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AO-40 experimental transponder operation started on Saturday morning, May 5th, when the U-band and L1-band uplinks were connected to the S-2 transmitter passband downlink via the matrix switch. Operation has been extremely successful with many reports of AO-40 operation received by ANS.
ANS has also received the following from AMSAT-DL:
After a very successful week of S-band transponder operation, the announced test of the 10 GHz X-band downlink was not successful. Michael Fletcher, OH2AUE, along with command station W4SM tested the X-band (both the solid state and TWT) systems, and, unfortunately, the test was not successful.
The IHU-1 telemetry indicated the proper commands were received, but no power is getting to any of the X-band modules. Nothing happened and even the status of the temperature sensors in the X-band modules did not change. The values did not change when the module was commanded on, thus the conclusion that there is no electrical power within the module.
The problem must be either in the 28-volt supply or in the module power control line from the IHU. This problem was never observed during all the testing in Orlando and Kourou. A software problem is very unlikely. It is planned to investigate this further in the next few days and another X-band attempt will be made soon.
S-band transponder operation will continue.
The LEILA system on AO-40 has been turned on for the first time! Recently, some very strong signals appeared in the passband, several dB louder than the middle beacon. At this time the AGC on the U-band receiver was suppressing up to 16 dB, clearly in sync with the strong transmissions. LEILA was switched into the U-band passband, (as seen by the MATRIX configuration). LEILA was configured for a SCAN/JAM/NOTCH mode and it worked like a charm! The threshold was set to a level which is approximately equal to the general beacon signal, which means any stronger signal will be detected by LEILA and a "police siren" sound will first be heard to give the offending station a chance to reduce power, otherwise the notch will do its best. Initial reports are that users in the passband loved it! This is the first time that such a system has been used in space for a transponder with uncoordinated multiple access.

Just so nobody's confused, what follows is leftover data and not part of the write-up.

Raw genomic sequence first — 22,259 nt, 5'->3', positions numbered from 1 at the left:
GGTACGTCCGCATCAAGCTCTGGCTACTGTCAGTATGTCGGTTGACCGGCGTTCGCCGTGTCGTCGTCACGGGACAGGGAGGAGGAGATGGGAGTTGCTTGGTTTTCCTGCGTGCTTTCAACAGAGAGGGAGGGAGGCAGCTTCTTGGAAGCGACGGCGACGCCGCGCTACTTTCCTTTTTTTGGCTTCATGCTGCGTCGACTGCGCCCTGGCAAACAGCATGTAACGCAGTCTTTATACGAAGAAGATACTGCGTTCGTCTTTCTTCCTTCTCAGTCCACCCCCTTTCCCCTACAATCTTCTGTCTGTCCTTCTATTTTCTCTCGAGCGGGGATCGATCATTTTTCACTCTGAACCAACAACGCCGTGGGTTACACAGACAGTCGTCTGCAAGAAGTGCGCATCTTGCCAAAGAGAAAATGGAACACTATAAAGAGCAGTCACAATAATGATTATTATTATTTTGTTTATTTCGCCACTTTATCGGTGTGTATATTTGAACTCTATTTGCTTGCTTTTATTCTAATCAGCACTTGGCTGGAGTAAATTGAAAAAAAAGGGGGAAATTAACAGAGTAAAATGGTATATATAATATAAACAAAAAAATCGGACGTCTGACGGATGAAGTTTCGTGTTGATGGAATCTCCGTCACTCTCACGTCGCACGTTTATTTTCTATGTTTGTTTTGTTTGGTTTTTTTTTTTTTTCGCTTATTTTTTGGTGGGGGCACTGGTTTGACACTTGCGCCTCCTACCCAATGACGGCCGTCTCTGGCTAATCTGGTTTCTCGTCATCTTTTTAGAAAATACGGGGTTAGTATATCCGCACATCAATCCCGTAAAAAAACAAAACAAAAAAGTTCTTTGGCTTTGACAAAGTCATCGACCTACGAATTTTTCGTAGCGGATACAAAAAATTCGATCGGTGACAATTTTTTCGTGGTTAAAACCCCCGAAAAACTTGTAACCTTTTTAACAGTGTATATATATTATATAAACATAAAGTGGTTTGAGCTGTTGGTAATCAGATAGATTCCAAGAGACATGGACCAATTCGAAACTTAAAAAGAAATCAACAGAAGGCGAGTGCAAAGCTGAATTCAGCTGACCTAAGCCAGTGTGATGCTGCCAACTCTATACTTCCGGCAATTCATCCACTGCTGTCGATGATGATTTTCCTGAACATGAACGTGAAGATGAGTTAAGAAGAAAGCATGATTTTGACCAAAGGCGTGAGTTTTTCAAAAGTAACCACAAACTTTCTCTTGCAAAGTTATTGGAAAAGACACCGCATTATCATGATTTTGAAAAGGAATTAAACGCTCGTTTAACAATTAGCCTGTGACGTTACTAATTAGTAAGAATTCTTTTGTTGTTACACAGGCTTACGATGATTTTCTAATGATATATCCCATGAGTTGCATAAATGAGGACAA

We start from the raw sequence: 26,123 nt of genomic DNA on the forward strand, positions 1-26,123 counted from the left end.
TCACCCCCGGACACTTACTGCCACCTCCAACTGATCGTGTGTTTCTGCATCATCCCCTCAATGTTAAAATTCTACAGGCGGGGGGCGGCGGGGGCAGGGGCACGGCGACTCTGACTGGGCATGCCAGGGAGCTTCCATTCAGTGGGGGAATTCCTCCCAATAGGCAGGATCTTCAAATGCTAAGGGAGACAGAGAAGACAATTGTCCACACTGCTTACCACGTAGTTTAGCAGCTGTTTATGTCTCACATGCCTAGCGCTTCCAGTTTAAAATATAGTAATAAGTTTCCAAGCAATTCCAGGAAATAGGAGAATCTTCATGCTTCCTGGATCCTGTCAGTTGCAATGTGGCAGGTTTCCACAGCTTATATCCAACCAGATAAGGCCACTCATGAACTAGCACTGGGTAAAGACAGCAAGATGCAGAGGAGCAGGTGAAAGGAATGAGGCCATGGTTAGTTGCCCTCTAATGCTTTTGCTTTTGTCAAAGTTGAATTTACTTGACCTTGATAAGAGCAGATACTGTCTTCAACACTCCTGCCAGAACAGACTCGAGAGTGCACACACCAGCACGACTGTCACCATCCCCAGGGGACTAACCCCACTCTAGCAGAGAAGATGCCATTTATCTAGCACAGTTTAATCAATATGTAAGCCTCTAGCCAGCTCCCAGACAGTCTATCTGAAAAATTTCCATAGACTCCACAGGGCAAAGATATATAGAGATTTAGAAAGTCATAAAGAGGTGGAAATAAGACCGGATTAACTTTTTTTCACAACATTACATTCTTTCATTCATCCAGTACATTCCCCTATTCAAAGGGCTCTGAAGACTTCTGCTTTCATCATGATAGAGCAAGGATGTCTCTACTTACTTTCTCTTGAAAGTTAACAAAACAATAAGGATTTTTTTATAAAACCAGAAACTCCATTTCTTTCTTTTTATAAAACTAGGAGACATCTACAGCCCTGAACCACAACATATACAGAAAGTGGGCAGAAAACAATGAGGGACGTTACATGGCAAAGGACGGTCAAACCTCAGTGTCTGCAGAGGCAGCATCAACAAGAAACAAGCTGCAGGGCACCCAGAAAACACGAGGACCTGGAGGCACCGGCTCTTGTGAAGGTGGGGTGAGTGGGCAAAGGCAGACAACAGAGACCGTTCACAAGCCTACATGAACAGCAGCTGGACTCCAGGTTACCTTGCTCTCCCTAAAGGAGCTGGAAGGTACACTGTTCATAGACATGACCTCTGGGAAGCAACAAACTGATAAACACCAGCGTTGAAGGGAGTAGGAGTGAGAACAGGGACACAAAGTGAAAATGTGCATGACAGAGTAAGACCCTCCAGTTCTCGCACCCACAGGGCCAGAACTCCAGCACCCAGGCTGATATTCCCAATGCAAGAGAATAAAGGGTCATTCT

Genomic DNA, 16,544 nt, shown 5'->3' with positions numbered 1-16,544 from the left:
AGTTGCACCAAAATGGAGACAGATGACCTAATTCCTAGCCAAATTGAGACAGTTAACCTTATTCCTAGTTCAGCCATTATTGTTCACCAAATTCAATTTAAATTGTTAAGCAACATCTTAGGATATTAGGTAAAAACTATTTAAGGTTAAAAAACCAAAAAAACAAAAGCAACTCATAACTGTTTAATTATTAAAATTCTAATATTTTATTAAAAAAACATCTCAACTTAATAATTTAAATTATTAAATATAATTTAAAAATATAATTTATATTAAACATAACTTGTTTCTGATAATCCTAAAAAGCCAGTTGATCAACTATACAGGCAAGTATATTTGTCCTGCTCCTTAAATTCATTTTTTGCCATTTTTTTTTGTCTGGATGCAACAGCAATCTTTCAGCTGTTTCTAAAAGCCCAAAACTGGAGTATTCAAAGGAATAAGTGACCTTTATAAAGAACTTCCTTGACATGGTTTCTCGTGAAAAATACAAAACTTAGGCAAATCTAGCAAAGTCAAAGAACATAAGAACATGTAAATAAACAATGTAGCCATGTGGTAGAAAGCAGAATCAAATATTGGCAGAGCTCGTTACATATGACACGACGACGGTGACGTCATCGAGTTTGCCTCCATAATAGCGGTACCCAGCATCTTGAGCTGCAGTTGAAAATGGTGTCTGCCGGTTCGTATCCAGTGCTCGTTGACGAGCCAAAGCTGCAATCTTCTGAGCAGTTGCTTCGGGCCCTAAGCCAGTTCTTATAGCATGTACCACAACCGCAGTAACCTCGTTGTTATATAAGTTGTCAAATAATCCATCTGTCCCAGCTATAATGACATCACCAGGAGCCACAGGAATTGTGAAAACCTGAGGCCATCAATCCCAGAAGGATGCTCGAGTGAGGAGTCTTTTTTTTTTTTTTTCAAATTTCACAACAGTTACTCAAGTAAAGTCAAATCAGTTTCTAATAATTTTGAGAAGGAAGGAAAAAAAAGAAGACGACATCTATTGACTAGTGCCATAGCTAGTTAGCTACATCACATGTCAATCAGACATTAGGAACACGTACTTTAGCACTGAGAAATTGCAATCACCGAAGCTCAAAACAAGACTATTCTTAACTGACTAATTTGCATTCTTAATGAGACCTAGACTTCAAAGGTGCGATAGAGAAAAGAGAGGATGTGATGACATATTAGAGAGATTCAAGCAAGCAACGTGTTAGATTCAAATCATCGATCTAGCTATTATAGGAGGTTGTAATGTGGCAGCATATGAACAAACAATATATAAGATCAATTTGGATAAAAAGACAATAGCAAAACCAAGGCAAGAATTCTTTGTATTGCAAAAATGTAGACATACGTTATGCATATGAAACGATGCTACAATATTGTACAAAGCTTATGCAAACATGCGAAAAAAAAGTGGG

Meanwhile, the RUDAK team has reported good progress with both CPU's running for more than 10 days. Jim, WD0E, finished loading the GPS task into RUDAK-A and also loaded the CEDEX task. Both tasks are running but commands to begin their operations have not yet been transmitted. Jim also reported that RUDAK-A telemetry continues to look normal and the SmartNode temperature sensors on the CAN bus seem to work fine.
Peter, DB2OS, for the whole AO-40 team
AO-40 users are reminded that +/- 5 kHz around the Middle Beacon (MB) must be avoided. If the beacon cannot be copied due to interference with users in the passband, transponder operation may be stopped.
ANS Principle Satellite Investigator Mike, N1JEZ reported that he has been testing uplink conditions with AO-40 as he watched the AGC action on the passband. His recommendations have been posted on the AMSAT bulletin board. Mike reports that he "can't wait until AO-40 is stabilized and pointing right at us! I see great DXpedition potential for a small U/S system!"
Stay tuned to ANS, the official source for news and information about AMSAT OSCAR 40.
[ANS thanks AMSAT-NA, AMSAT-DL and the ARRL for this information]